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Reducing the Stress of Family Gatherings


December 15, 2020 | Published by

The ongoing pandemic has changed or eliminated many of our holiday plans. That could add even more stress and dread to an already stress-laden holiday season. For those of us still planning to meet with small groups of family during the holidays, here’s how to we deal with the stress of these gatherings.

Causes of Holiday Stress

Before we discuss how to better manage holiday stress, we first need to look at what causes this stress. How can we better handle the stress of family gatherings if we don’t quite know what the triggers are? You may already know exactly what or who triggers you, but let’s take a look at some of the common triggers.1

Sour memories – Not all memories of childhood are pleasant. For some of us, there are large parts of our childhood we’d rather block out or forget. Maybe you experienced or witness a traumatic event at the place you usually gather. If some of these events occurred during the holidays, chances are this time of year will trigger those memories.

Toxic relatives – Families can be large and they’re all made up of people. No matter the social standing, background, or location, every family can have toxic members. They may be negative or crabby, tend to insult or belittle you, or just make everyone feel uncomfortable. No matter what they do, you’re likely going to be stuck in the same house with them for a bit and that can certainly be stressful.

Changes – The holidays can highlight big changes in your life, whether it be a death in the family, a divorce, or a son or daughter who has moved away from home. Any of these changes can upset the dynamic and add to holiday stress.

The status quo – Sometimes it’s not about what has changed but what is still the same. Maybe for you it’s going to the  same house, eating the same food, hearing the same jokes, and opening the same gifts.

Weakened defenses – You may be at your wits’ end by the time you get to where you’re going. The stress of travel, holiday shopping, work, and everything else has hit you pretty hard. Once you’re around family it may just be too much to take.

Stress can also come from our expectations of the holidays. Here are some thoughts and notions that tend to ramp up holiday stress:2

“Holidays are supposed to be joyous and happy.”

“Holidays are times when families come together.”

“If you don’t have family, then there’s no reason to celebrate.”

“There’s no place like home for the holidays.”

“The bigger the gift and/or the more we spend, the better.”

“Everything has to be perfect.”

So what can we do to destress holiday gatherings, whatever that may entail in 2020? Here are some tips to help.

Tips to Reduce or Better Manage Holiday Stress

Try to resolve the conflict – If a source of your stress is a conflict between another person, ask if they’d like to talk it out. If they are open to this, you may find the discussion easier than anticipated. Sometimes conflict is the result of a misunderstanding that can be easily talked out. This may lead to further discussions that help heal the relationship.3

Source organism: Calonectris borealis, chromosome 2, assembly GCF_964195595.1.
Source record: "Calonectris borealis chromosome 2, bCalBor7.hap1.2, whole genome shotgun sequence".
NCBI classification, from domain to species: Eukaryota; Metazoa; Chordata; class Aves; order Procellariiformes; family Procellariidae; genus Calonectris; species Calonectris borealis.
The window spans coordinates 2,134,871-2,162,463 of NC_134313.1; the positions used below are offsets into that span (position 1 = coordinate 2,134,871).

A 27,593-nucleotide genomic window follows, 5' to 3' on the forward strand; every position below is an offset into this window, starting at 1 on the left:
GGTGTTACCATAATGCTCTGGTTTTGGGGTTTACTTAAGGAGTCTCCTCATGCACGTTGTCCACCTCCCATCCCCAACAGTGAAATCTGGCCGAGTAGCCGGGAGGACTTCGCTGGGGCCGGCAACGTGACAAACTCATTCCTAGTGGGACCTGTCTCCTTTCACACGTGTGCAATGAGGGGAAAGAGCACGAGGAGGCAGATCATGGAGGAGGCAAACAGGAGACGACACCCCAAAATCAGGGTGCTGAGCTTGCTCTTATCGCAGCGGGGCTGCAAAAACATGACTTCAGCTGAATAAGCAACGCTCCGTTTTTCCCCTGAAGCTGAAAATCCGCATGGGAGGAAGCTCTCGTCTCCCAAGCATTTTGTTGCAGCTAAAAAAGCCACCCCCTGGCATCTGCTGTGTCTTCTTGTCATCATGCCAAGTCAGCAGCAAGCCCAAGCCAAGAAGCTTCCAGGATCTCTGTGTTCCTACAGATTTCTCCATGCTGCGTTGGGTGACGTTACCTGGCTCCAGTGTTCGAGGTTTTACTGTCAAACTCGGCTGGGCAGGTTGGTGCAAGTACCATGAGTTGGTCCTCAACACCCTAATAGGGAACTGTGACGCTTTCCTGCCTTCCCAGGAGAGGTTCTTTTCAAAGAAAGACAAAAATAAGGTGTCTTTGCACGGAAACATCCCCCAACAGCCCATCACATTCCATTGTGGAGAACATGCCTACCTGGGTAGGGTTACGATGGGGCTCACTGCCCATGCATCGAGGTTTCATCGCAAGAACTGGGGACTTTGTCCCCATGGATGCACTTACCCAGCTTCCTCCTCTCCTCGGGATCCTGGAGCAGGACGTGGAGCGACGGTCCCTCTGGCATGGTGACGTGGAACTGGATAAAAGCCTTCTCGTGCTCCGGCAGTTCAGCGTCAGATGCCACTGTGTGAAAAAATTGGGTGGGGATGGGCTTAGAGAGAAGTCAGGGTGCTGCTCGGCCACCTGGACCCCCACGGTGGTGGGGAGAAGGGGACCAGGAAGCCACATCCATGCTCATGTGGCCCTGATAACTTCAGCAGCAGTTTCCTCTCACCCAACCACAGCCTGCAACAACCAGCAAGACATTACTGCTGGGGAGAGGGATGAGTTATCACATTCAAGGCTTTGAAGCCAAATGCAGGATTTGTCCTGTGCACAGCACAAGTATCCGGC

Forgive and forget – If it doesn’t seem like a civil discussion is possible, it may be necessary to do your best to forgive the other person and move on. Forgiveness doesn’t mean opening yourself up to feeling wrong again; it means that you’ve let go of your resentment and anger. This may be a good time to change your boundaries and expectations from this person in the future.3

Minimize or cut off contact – If what the other person or persons did to you was abusive and you foresee no change in the future, you have the power to limit your contact with this person or cut it off altogether. This is typically a last resort option, but in cases of abuse or trauma it may be necessary for your own good.3

Change your outlook – If old traditions aren’t working, don’t be afraid to try new ones. Don’t keep doing things that cause you stress and grief. Think about changing a plan. What’s the worst that could happen from the change? Chances are very little to nothing bad would happen and the relief from the change would make it all worthwhile.1

Don’t overdo it – Do your best to pace yourself during this time. Before any gatherings happen, decide on some limits and stick to them. It’s not rude to put time limits on visits.1

Keep reasonable expectations – Don’t go into gatherings believing everything will be solved and wrapped up nicely like a Hallmark movie in one visit. That’s not to say breakthroughs can’t happen, but don’t pin your hopes on leading members of your family to drastic breakthroughs. Instead, focus on your own state of mind and perhaps postpone those difficult conversations to a less hectic time of year.1

Don’t deny your feelings – There tends to be pressure for everything to be perfect and tidy during the holidays. Think about the gatherings you see in commercials and TV shows. That’s not reality, and most people have less than perfect gatherings, which is fine. Don’t deny your feelings; there’s nothing wrong with feeling down or anxious during the holidays.1


  1. Griffin, R. Home for the Holidays. WebMD.
  2. Surviving the family holiday. BeWell Stanford.
  3. Scott, E. How to Handle Unresolved Conflict at Family Gatherings. Verywell Mind.

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